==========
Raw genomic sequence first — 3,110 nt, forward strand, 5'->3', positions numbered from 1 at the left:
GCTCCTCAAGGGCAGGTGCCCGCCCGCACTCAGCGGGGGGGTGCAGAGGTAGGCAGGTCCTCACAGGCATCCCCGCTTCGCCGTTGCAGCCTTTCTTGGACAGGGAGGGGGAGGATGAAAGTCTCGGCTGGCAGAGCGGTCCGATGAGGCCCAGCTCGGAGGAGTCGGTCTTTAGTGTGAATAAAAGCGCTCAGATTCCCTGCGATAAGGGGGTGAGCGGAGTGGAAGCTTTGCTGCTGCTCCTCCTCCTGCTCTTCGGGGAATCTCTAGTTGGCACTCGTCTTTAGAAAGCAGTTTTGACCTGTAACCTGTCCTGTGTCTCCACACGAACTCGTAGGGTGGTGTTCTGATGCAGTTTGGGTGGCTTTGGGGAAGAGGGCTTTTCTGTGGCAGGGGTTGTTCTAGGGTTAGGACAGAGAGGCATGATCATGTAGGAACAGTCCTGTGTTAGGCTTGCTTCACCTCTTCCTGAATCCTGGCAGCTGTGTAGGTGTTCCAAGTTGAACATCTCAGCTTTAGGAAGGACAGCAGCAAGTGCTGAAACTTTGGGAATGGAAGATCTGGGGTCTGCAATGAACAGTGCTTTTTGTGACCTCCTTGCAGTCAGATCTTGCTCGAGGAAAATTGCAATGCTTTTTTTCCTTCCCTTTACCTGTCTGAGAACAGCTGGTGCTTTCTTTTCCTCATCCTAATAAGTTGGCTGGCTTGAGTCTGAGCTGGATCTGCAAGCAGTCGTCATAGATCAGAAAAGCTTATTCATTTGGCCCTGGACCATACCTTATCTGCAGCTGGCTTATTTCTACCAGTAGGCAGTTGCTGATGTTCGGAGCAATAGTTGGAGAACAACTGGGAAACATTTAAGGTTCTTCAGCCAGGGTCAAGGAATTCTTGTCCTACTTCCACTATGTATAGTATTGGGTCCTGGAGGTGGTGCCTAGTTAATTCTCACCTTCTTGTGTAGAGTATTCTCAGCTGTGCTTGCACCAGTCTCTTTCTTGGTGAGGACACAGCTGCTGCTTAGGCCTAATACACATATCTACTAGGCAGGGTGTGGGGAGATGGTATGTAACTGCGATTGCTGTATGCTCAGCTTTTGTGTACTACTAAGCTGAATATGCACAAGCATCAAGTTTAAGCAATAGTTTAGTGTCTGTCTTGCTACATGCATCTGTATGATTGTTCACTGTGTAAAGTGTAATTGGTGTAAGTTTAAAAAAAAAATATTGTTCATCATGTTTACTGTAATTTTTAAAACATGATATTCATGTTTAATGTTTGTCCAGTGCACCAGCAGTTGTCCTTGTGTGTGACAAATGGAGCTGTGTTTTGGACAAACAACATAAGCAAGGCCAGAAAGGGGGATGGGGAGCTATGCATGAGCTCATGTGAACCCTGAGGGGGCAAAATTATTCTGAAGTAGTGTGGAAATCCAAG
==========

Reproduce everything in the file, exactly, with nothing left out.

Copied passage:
Raw genomic sequence first — 3,110 nt, forward strand, 5'->3', positions numbered from 1 at the left:
GCTCCTCAAGGGCAGGTGCCCGCCCGCACTCAGCGGGGGGGTGCAGAGGTAGGCAGGTCCTCACAGGCATCCCCGCTTCGCCGTTGCAGCCTTTCTTGGACAGGGAGGGGGAGGATGAAAGTCTCGGCTGGCAGAGCGGTCCGATGAGGCCCAGCTCGGAGGAGTCGGTCTTTAGTGTGAATAAAAGCGCTCAGATTCCCTGCGATAAGGGGGTGAGCGGAGTGGAAGCTTTGCTGCTGCTCCTCCTCCTGCTCTTCGGGGAATCTCTAGTTGGCACTCGTCTTTAGAAAGCAGTTTTGACCTGTAACCTGTCCTGTGTCTCCACACGAACTCGTAGGGTGGTGTTCTGATGCAGTTTGGGTGGCTTTGGGGAAGAGGGCTTTTCTGTGGCAGGGGTTGTTCTAGGGTTAGGACAGAGAGGCATGATCATGTAGGAACAGTCCTGTGTTAGGCTTGCTTCACCTCTTCCTGAATCCTGGCAGCTGTGTAGGTGTTCCAAGTTGAACATCTCAGCTTTAGGAAGGACAGCAGCAAGTGCTGAAACTTTGGGAATGGAAGATCTGGGGTCTGCAATGAACAGTGCTTTTTGTGACCTCCTTGCAGTCAGATCTTGCTCGAGGAAAATTGCAATGCTTTTTTTCCTTCCCTTTACCTGTCTGAGAACAGCTGGTGCTTTCTTTTCCTCATCCTAATAAGTTGGCTGGCTTGAGTCTGAGCTGGATCTGCAAGCAGTCGTCATAGATCAGAAAAGCTTATTCATTTGGCCCTGGACCATACCTTATCTGCAGCTGGCTTATTTCTACCAGTAGGCAGTTGCTGATGTTCGGAGCAATAGTTGGAGAACAACTGGGAAACATTTAAGGTTCTTCAGCCAGGGTCAAGGAATTCTTGTCCTACTTCCACTATGTATAGTATTGGGTCCTGGAGGTGGTGCCTAGTTAATTCTCACCTTCTTGTGTAGAGTATTCTCAGCTGTGCTTGCACCAGTCTCTTTCTTGGTGAGGACACAGCTGCTGCTTAGGCCTAATACACATATCTACTAGGCAGGGTGTGGGGAGATGGTATGTAACTGCGATTGCTGTATGCTCAGCTTTTGTGTACTACTAAGCTGAATATGCACAAGCATCAAGTTTAAGCAATAGTTTAGTGTCTGTCTTGCTACATGCATCTGTATGATTGTTCACTGTGTAAAGTGTAATTGGTGTAAGTTTAAAAAAAAAATATTGTTCATCATGTTTACTGTAATTTTTAAAACATGATATTCATGTTTAATGTTTGTCCAGTGCACCAGCAGTTGTCCTTGTGTGTGACAAATGGAGCTGTGTTTTGGACAAACAACATAAGCAAGGCCAGAAAGGGGGATGGGGAGCTATGCATGAGCTCATGTGAACCCTGAGGGGGCAAAATTATTCTGAAGTAGTGTGGAAATCCAAG